since the truth of Jina (Buddha) and the truth of Shiva is one.
    They are indeed different, but they are of the same kind, as there is no duality in Truth.

  5. Anonymous,

    ASEAN did not exist then! It came into being only 5 years later, and after Konfrantasi.

    See extract of

    Indonesia threatened with an invasion, after full mobilisation of its army, by August 15, 1962, after receiving military help from the Soviet Union. Under strong pressure of the United States government (under the Kennedy administration) the Dutch, who were prepared to resist an Indonesian attack, attended diplomatic talks. On October 1, 1962, the Dutch handed over the territory to a temporary UN administration (UNTEA). On May 1, 1963, Indonesia took control. The territory was renamed West Irian and then Irian Jaya.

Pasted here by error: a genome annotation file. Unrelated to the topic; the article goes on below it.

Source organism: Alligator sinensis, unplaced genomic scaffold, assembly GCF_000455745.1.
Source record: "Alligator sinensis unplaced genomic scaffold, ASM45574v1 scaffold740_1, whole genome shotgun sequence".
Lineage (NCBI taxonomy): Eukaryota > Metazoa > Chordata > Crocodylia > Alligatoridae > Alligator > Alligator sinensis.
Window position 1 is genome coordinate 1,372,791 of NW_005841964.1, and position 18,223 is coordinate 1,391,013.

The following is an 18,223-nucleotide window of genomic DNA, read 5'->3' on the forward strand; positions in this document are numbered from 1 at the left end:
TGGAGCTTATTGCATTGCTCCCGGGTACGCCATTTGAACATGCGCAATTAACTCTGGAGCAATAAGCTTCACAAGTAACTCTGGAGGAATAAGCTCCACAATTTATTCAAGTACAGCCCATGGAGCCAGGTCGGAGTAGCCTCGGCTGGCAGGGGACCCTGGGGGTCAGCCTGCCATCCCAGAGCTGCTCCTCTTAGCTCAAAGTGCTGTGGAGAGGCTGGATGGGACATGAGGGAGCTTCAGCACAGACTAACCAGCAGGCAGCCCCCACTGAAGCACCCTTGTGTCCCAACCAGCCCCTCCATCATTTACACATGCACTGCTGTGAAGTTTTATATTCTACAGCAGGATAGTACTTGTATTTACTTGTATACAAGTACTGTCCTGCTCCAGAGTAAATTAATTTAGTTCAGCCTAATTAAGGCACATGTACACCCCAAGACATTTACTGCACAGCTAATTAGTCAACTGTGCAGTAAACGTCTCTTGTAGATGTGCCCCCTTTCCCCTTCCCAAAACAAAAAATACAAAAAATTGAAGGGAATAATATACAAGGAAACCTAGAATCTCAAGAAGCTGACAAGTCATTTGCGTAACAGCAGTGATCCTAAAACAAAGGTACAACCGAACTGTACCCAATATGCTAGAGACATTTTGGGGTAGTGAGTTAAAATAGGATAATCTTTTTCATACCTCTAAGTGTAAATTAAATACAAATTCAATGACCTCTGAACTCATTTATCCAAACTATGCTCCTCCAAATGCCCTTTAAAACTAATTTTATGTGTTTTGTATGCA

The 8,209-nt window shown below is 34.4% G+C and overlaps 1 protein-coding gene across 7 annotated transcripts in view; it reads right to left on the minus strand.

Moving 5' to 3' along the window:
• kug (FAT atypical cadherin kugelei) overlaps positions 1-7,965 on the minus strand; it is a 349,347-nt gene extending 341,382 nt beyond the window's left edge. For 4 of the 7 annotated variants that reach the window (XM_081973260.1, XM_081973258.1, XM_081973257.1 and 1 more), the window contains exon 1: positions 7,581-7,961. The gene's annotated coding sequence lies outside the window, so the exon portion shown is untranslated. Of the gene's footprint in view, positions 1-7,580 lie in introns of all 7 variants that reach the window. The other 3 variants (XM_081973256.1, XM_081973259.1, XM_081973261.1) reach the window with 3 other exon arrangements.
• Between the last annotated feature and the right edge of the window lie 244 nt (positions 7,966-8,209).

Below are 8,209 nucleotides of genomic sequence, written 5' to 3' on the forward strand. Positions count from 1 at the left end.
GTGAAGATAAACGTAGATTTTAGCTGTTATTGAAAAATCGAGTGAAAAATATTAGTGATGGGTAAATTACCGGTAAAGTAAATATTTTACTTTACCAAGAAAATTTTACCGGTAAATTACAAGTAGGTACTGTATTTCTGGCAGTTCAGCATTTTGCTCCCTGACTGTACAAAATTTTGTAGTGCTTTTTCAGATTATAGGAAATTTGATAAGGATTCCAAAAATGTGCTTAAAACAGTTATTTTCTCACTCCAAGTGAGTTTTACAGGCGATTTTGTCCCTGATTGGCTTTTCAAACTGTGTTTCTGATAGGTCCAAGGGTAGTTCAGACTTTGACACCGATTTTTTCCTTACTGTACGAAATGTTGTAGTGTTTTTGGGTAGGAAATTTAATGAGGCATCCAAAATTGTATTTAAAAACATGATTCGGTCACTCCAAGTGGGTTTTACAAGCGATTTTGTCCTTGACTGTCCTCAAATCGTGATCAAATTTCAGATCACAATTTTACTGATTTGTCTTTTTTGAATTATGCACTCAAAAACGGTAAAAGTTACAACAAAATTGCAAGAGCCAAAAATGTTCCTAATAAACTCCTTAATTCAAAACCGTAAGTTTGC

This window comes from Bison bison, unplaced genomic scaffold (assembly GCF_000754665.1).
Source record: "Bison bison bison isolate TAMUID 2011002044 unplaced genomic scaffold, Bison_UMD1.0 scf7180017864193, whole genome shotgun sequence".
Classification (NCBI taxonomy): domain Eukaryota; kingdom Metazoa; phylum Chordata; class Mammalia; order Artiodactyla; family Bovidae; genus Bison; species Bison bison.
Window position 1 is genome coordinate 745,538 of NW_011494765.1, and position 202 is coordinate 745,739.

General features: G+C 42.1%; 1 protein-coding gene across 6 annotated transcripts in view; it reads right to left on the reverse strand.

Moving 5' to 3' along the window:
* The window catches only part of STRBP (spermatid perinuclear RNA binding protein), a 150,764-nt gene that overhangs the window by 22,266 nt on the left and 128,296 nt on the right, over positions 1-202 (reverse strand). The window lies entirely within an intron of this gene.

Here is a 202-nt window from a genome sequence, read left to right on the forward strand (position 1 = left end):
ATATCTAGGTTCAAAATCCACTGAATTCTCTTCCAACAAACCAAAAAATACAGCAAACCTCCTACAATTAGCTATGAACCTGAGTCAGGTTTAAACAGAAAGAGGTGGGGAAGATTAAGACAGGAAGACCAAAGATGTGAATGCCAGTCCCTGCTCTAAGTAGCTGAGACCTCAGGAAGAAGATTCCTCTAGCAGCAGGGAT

Also, see


    Behind the scenes, the United States forced the Netherlands to surrender West New Guinea to Indonesia in August under terms negotiated in New York and specified in a document known as the "New York Agreement". The Australian government, which previously had been a firm supporter of the Papuan independence, also reversed its policy. (See US Foreign Relations, 1961-63, Vol XXIII, Southeast Asia and US President letter)

    The agreement, ratified in the UN on September 21, 1962, stipulated that authority would transfer to a United Nations Temporary Executive Authority (UNTEA) on October 1, and that UNTEA would hand the territory to Indonesia on May 1, 1963, until such time as a UN-conducted "Act of Free Choice" could determine the will of the people.

    As I mentioned, West Papua should NOT have been handed to Indonesia in the 1st place, but that's more than 40 years ago - it's now part of Indonesia

  6. Now, on to you, my dear peterp,

    You missed the entire point of my posting - it's NOT about locking out the Middle East refugees - we need to look at the picture in the context of West Papua. it's about the Aus govt's inconsistency in its refugee policy. By already averring to the world that Aus would lock out such illegal arrivals until they have been properly processed to determine their refugee status, what would the Indons think then when the Aus govt didn't apply that official policy/process to West Papuans?